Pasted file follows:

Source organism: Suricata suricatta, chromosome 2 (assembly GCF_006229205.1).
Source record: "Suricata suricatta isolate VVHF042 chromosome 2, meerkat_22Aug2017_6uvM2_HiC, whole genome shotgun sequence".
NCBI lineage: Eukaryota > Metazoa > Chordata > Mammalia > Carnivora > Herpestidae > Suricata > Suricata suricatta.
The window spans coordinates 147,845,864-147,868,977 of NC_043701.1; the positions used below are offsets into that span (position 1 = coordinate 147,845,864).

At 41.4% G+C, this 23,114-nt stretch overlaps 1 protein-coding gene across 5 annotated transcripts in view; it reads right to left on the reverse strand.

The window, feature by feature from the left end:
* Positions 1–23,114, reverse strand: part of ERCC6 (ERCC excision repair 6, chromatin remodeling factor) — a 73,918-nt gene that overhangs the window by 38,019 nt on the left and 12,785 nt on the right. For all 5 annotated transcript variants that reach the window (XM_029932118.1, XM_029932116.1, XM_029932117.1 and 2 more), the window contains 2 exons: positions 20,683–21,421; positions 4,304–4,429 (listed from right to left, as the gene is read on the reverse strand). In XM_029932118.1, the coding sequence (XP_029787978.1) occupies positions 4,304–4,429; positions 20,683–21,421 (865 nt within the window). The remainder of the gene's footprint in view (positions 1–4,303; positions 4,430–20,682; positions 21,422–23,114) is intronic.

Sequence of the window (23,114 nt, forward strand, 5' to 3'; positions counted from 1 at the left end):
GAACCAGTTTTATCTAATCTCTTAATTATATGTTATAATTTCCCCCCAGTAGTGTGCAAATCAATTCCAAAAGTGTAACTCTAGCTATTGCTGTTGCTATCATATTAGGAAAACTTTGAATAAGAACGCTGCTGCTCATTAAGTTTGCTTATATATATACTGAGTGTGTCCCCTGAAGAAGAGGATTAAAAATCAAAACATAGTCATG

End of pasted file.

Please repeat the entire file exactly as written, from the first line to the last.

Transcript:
Source organism: Suricata suricatta, chromosome 2 (assembly GCF_006229205.1).
Source record: "Suricata suricatta isolate VVHF042 chromosome 2, meerkat_22Aug2017_6uvM2_HiC, whole genome shotgun sequence".
NCBI lineage: Eukaryota > Metazoa > Chordata > Mammalia > Carnivora > Herpestidae > Suricata > Suricata suricatta.
The window spans coordinates 147,845,864-147,868,977 of NC_043701.1; the positions used below are offsets into that span (position 1 = coordinate 147,845,864).

At 41.4% G+C, this 23,114-nt stretch overlaps 1 protein-coding gene across 5 annotated transcripts in view; it reads right to left on the reverse strand.

The window, feature by feature from the left end:
* Positions 1–23,114, reverse strand: part of ERCC6 (ERCC excision repair 6, chromatin remodeling factor) — a 73,918-nt gene that overhangs the window by 38,019 nt on the left and 12,785 nt on the right. For all 5 annotated transcript variants that reach the window (XM_029932118.1, XM_029932116.1, XM_029932117.1 and 2 more), the window contains 2 exons: positions 20,683–21,421; positions 4,304–4,429 (listed from right to left, as the gene is read on the reverse strand). In XM_029932118.1, the coding sequence (XP_029787978.1) occupies positions 4,304–4,429; positions 20,683–21,421 (865 nt within the window). The remainder of the gene's footprint in view (positions 1–4,303; positions 4,430–20,682; positions 21,422–23,114) is intronic.

Sequence of the window (23,114 nt, forward strand, 5' to 3'; positions counted from 1 at the left end):
GAACCAGTTTTATCTAATCTCTTAATTATATGTTATAATTTCCCCCCAGTAGTGTGCAAATCAATTCCAAAAGTGTAACTCTAGCTATTGCTGTTGCTATCATATTAGGAAAACTTTGAATAAGAACGCTGCTGCTCATTAAGTTTGCTTATATATATACTGAGTGTGTCCCCTGAAGAAGAGGATTAAAAATCAAAACATAGTCATG